Winning a cooking competition helped turn Robbie Myers’ life around.
But officials at Disabled American Veterans say his advocacy work on behalf of his fellow wounded warriors is even more impressive than his cooking skills.
The former sergeant first class, medically discharged from the Army in 2012, was honored Aug. 8 as the organization’s Outstanding Disabled Veteran of the Year. Since then, he has gone from almost homeless to producing his own television show, all the while fighting stigmas surrounding post-traumatic stress disorder.
Myers served two combat tours before his injury, and admits that he had little idea how to move on from the military when he was medically discharged. The former Army chef struggled to support his family until he was invited on a special military-themed edition of Food Network’s “Chopped,” where he won bragging rights and $10,000.
The win led to a second competition appearance on the network and an invitation from a television production group to put together his own military-themed cooking series. He has already promised a quarter of the profits from that effort will go toward helping veterans with PTSD.
DAV officials said that commitment to his fellow veterans — and his willingness to seek help for his own injuries — make him a worthy role model for a generation of troops returning from the recent wars.
Myers said he wants to prove that he and his fellow veterans still have a lot to offer to their country.
Q.What’s the idea behind your new show, “Come and Get It”?
A. It’s for veterans by veterans. It’s going to involving cooking, starting and running a business, pretty much anything that revolves around food. And we want to do as much as we can veterans-only, in front of and behind the cameras.
We’re going to highlight veteran-owned businesses, show all the great things that veterans are doing out there. Too often you’re only hearing the bad stuff, the stigma out there about veterans.
Right now we’re in the production phase, but we have a (pitching video) that we’re showing around. We’re hoping we can make that public soon too. We’re pretty confident in what we’ve pulled together already.
Q.What’s the difference between military cooking and gourmet cooking?
A. When you’re in the military, you’re always striving to be better at any job you’re given. And you’ll see military chefs in competitions, you’ll see them working toward new certificates. Some of the finest chefs I’ve come across have been in the military.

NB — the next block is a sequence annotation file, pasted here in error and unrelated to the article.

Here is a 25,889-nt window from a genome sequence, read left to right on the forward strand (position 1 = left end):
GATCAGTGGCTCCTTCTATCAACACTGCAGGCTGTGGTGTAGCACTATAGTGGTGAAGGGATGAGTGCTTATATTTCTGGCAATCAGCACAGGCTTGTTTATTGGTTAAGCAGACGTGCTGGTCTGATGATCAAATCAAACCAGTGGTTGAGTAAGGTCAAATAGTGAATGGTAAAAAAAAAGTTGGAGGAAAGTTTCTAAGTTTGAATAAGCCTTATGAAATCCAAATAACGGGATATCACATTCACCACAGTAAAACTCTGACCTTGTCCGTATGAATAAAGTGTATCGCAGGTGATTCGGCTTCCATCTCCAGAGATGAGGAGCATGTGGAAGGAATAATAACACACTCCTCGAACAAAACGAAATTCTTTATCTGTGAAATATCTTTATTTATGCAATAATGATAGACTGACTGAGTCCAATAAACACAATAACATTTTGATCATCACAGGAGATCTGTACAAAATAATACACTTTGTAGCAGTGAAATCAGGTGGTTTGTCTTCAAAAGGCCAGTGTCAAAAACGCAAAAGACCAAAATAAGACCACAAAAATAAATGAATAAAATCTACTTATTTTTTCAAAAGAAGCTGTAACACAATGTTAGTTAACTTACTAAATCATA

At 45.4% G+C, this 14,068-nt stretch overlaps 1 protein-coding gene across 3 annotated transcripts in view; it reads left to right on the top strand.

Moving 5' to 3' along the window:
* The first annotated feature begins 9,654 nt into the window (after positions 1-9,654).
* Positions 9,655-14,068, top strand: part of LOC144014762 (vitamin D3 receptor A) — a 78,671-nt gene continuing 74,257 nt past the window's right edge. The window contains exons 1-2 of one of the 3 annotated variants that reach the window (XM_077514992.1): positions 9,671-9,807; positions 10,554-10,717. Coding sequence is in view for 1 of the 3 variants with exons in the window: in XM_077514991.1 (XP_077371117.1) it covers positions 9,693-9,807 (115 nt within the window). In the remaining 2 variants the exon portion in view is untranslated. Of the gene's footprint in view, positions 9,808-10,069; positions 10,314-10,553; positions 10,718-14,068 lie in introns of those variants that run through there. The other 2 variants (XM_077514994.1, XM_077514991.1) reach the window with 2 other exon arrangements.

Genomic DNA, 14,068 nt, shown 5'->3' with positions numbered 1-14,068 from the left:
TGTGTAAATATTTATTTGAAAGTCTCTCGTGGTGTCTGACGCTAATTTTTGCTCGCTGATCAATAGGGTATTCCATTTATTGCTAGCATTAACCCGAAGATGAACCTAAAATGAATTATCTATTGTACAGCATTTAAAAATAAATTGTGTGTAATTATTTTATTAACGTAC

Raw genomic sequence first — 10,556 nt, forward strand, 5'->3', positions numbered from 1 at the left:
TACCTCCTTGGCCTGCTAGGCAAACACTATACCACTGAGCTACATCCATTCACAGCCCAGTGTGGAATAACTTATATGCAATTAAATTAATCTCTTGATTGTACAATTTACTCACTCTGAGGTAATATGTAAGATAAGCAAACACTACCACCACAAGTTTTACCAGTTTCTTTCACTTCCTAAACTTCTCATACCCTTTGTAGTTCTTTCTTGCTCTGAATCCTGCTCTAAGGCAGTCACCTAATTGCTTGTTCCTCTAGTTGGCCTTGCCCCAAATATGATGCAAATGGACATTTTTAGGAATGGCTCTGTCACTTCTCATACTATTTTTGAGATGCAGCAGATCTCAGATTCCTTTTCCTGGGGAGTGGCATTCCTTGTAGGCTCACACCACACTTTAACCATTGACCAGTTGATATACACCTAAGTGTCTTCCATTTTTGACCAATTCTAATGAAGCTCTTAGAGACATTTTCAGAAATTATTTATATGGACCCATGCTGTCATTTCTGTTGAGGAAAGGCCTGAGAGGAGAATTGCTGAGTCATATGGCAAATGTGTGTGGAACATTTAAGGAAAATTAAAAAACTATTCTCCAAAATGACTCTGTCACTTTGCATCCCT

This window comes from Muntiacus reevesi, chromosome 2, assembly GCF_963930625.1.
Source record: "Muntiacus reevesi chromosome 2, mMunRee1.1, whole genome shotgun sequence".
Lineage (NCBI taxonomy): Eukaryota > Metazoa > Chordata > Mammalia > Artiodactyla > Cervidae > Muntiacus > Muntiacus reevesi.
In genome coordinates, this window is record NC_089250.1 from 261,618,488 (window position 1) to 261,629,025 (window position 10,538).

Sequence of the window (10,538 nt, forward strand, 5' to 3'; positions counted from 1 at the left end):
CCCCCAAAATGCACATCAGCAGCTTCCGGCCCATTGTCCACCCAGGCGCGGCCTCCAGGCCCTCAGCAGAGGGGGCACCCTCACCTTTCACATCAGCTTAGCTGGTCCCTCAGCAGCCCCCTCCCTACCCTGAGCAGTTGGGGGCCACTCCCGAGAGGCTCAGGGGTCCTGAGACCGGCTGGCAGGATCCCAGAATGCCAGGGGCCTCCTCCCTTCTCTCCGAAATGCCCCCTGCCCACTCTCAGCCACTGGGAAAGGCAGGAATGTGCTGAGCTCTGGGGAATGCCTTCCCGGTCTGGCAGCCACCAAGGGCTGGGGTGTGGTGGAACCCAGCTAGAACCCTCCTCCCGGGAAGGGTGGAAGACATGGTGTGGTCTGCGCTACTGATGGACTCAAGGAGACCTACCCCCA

But I think many people still have the idea of a military chef stirring a giant pot of something as their only idea of what these guys can do. There are a lot of people working really hard to make a great meal for their other service members. It contributes to morale. For some guys in combat zones, it could be the last warm meal they get.
I know (other chefs) worry that they get looked down on, especially from the combat infantry. But my guys always looked at me like one of their own. And serving them helps affect their will and morale.
Q.You had a lot of trouble transitioning from the Army. What pushed you to go to VA for help?
A. I wouldn’t have gone for help if not for my family. I just wouldn’t have asked for help. I’m still not doing great all the time, but I have my wife and (six) kids. So I always try to push myself to do good by them. I’m lucky to have them.
I don’t think I really understood the stigma that comes with having PTSD (when I came home). It wasn’t clear to me until I tried to find work. I wasn’t getting calls back, and when I did, the question would always come up. I was always direct … but I couldn’t even get a job bagging groceries.
That’s what I want to work against. It dawned on me that I could help fight that by showing what veterans can do.
Q.What was your reaction when you got the DAV award?
A. I was shocked when I heard I was nominated, and I didn’t think I had a shot at the award. I know some of the other nominees, and there are so many others who deserve this kind of honor too.
So, when they told me, I was very humbled and realized I need to step up my game. I’ve always been passionate about helping my fellow veterans, but this is a reminder that I can still do more. Maybe there’s a buddy I can help find a place to sleep, or get a hot meal. I have to do everything I can to help them out.
Q.What’s your go-to dish to impress your wife?
A. When I’m really in trouble, I’d probably go with the chocolate souffle. And she really like my roasted pork tenderloin, or even more than that my mushroom risotto. Risottos aren’t hard; that’s something (your readers) can impress their (spouses) with.
We’ve got a Facebook page for the show, and we’re going to start putting some recipes up there. And I want to do a cookbook of some of the best military and veterans recipes with all this effort, to help share those secrets.